RACHEL (Remote Area Community Hotspots for Education and Learning) has now been deployed in scores of remote locations around the world – delivering a world of educational content to tens of thousands of students previously far removed from the great online learning tools those of us reading this take for granted almost every day. This Raspberry blogpost details their journey so far. 

Particularly exciting is the funding they've found to hire someone in Kenya to help put together the RACHEL SHamba resource (an offline package of farming resources). Boniface Masaviru has been installing RACHEL in Kenyan schools over the last couple weeks (Google map) and we hope to help with distribution, along with Code Club World.

Empowering robotics in Uganda, ensuring that Mayan heritage and language continues in Guatemala and giving every child in the world the chance to learn to code .. thats what the internet was built for!




Massive maasai ecosystem changes coming!

Written by Alison on Friday, 12 September 2014 12:59. Posted in Blog


The internet comes through again!
After brainstorming a rainwater-harvesting solution for our maasai hosts in Nkiito, Amboseli I contacted IFAW who work in the area with KWS, protecting the elephants. They put me onto the Meshanani Project which led me to the dutch Naga Foundation who employ a "specialized geo-engineering technique to stop and reverse the process of desertification through the rehabilitation of local ecosystems" and is already re-greening around the Meshanani Gate area close to Nkiito in a large-scale project covering the hydrological corridor from the Indian Ocean to the Kilimanjaro hinterland!! They are restoring "a vast area of fertile land to climate engineer and restore the rainwater infiltration capacity of the soil and sub-surface water reservoirs". I wrote about this back in April 2011 before meeting with the Permanent Secretary of the Ministry of Environment (MEMR) Ali Muhammed but we didn't get very far as they were too focused on the Rio Summit, which also didn't get very far! But now I've found out that we have climate geo-engineers on Nkiito's doorstep!!! They won the St Andrews Prize - here's their FB album.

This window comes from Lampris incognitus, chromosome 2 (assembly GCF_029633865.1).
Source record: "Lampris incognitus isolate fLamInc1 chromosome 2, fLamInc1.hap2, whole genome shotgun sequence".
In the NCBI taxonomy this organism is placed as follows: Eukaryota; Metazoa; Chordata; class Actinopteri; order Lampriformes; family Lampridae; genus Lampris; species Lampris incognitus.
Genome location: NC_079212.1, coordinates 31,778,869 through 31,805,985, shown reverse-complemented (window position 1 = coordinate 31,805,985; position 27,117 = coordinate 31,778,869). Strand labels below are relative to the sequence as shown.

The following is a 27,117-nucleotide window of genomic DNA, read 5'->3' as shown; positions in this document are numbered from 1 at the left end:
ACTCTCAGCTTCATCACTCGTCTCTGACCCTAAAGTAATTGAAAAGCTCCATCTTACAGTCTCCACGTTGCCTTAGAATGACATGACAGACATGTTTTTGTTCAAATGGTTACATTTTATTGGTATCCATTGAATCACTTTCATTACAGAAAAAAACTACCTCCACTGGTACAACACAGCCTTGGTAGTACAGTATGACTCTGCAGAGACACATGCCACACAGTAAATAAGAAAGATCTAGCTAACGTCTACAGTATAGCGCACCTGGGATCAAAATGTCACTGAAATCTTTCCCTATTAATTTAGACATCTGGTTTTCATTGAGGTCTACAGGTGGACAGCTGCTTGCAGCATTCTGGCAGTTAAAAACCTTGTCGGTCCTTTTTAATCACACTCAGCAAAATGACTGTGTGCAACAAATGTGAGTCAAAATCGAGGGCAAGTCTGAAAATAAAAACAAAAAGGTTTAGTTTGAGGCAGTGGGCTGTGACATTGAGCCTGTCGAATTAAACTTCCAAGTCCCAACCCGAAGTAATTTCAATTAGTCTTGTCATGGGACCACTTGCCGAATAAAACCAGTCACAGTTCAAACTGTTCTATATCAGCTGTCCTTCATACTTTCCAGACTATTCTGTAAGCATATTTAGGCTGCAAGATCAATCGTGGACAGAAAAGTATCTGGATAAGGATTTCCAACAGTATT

"A patchwork of some 266 km² actively developed evergreen areas will extend restoration effects to an area of around 20.000 km² ..simultaneously supporting the local communities in setting up and developing sustainable businesses on the re-greened lands, advancing a sustained local economy".

I've contacted Co-Founder Dennis Karpes to work alongside them .. watch this video of their work.

Obviously these solutions take a long time but this secures our investment for our own little short term rainwater-harvesting solution, while we work towards (or simply wait for) current large-scale water-harvesting techniques. Linking Nkiito with Naga means they can help alongside in ensuring ALL rain is collected and brought subsurface. As a result aquifers are replenished and vegetation re-appears, initiating natural processes of evapotranspiration and atmospheric cooling which then brings back regular, more balanced precipitation in the entire targeted region. Naga already works with a lot of the maasai in the area "to develop simple and diverse business models that capitalize on the value of the re-greened land ... restarting local economies, raising the social and economic standard of living, and developing a situation in which good and sustainable stewardship of the local ecosystem is encouraged, by restoring a culture of prevention."

I love it when a plan comes together!



All hands on deck

Written by Alison on Wednesday, 10 September 2014 00:19. Posted in Blog

We're ramping up the design work now for Nkiito's water facility. After many years struggling to raise the funds for the monstrous well needed in the area we've decided to change tack. Maybe drilling 280m in lava and bedrock isn't the best solution here. Maybe we should be simply helping to collect as much water as possible? So we're hacking a solution right now. If you have any improvements or knowledge you wish to share please let us know via This email address is being protected from spambots. You need JavaScript enabled to view it. . Here's what we've got so far:

The hope is that we'll end up with a combined design for rainwater harvesting and solar power, enough to be impactful but not inefficient. Too many PV's (photovoltaics) will lead to excess electricity which, for a society that doesn't spend half their life following the Kardashians, but just needs mobile internet access, is plain wasteful. We also have considerations to take into account such as the smell of water. You know how you can smell the rain before it even hits you .. lions can too! Creating a permanent waterhole needs certains security measures in place.

This is a work in progress and thanks to our volunteers and input from all over, we hope to get something in place before Christmas. Harvesting the short rains would be good but they should be blessing the village within less than a month....... (flashy new CAD diagrams to follow from Bryn, ashi oleng!)

Tori, Jackson and Robyn (2013)